There are certainly flaws with the Hundred but the attacks on it seem to be more concerned with preserving the status quo than growing the game. I at times wonder if people actually want cricket to become popular or if it would spoil their enjoyment of it if they had to queue to get in? Cricket is only achieving a fraction of its potential but people seem too entrenched in the status quo to want to grow the game.

Yes, of course I want cricket to be popular (as I'm sure does Ms Ammon).

But I have yet to see a single convincing argument in favour of the hitn'giggle 100 competition that hasn't left me convinced it's not a plot to totally destroy the game I love, or simply such monumental incompetence that their attempt to change the game will simply torpedo it.

If you think 'cricket is only achieving a fraction of its potential' now, then pray those words don't come back to haunt you when the game is damaged even more as a result of this attempt to destroy its current structure.

Just remember, these are the fools who thought ending 'free to view' live cricket on TV would make the game more popular. It didn't. And neither will the ECB's new nonsense.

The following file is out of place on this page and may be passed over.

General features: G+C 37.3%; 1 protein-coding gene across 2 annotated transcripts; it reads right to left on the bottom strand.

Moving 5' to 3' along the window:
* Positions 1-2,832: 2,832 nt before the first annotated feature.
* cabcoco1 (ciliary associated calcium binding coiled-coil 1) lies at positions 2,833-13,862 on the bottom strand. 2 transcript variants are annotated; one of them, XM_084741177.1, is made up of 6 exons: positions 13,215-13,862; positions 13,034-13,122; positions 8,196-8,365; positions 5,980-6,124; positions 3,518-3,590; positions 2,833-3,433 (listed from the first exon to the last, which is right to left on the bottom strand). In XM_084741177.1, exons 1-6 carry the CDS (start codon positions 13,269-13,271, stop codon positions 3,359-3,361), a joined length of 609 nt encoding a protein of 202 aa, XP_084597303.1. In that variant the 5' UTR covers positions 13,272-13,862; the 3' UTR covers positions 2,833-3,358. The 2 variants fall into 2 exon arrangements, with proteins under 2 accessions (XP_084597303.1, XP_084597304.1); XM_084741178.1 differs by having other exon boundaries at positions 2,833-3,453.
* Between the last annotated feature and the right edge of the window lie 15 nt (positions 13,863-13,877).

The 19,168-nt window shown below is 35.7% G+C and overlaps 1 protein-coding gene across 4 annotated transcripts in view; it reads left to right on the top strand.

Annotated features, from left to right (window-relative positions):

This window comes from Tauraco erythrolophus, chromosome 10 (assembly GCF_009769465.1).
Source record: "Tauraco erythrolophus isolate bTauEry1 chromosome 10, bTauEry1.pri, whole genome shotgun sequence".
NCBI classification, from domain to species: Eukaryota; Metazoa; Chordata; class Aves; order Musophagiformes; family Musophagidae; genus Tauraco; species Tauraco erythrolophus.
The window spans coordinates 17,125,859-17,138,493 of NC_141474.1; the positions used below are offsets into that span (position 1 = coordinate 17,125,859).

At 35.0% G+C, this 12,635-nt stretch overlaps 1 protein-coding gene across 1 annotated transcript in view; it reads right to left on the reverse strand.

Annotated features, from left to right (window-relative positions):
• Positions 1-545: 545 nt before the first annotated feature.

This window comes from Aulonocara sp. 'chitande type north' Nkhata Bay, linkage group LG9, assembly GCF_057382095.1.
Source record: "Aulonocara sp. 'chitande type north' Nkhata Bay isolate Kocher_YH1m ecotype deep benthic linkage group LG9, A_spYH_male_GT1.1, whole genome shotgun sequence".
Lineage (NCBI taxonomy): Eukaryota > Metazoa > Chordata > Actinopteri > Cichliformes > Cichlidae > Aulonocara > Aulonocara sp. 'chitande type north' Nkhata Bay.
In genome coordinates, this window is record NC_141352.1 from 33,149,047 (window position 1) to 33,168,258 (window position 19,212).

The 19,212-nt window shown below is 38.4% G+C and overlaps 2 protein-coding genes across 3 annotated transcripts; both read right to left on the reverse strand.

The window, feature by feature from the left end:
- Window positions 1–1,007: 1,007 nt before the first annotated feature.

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Old 14th August 2018, 15:25   #2363
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...the attacks on it seem to be more concerned with preserving the status quo than growing the game. I at times wonder if people actually want cricket to become popular or if it would spoil their enjoyment of it if they had to queue to get in? Cricket is only achieving a fraction of its potential but people seem too entrenched in the status quo to want to grow the game.
I don't see how the Hundred is going to do that. How exactly is it going to "grow the game"?

The matches will be played in cities where there is already an abundance of cricket to watch - i.e. the international grounds at the clubs that get the biggest T20 crowds. So why do these need even more matches?

"Grow" is an appropriate word, because to grow something it needs roots. The game is already top heavy, as it so largely revolves around "Team England".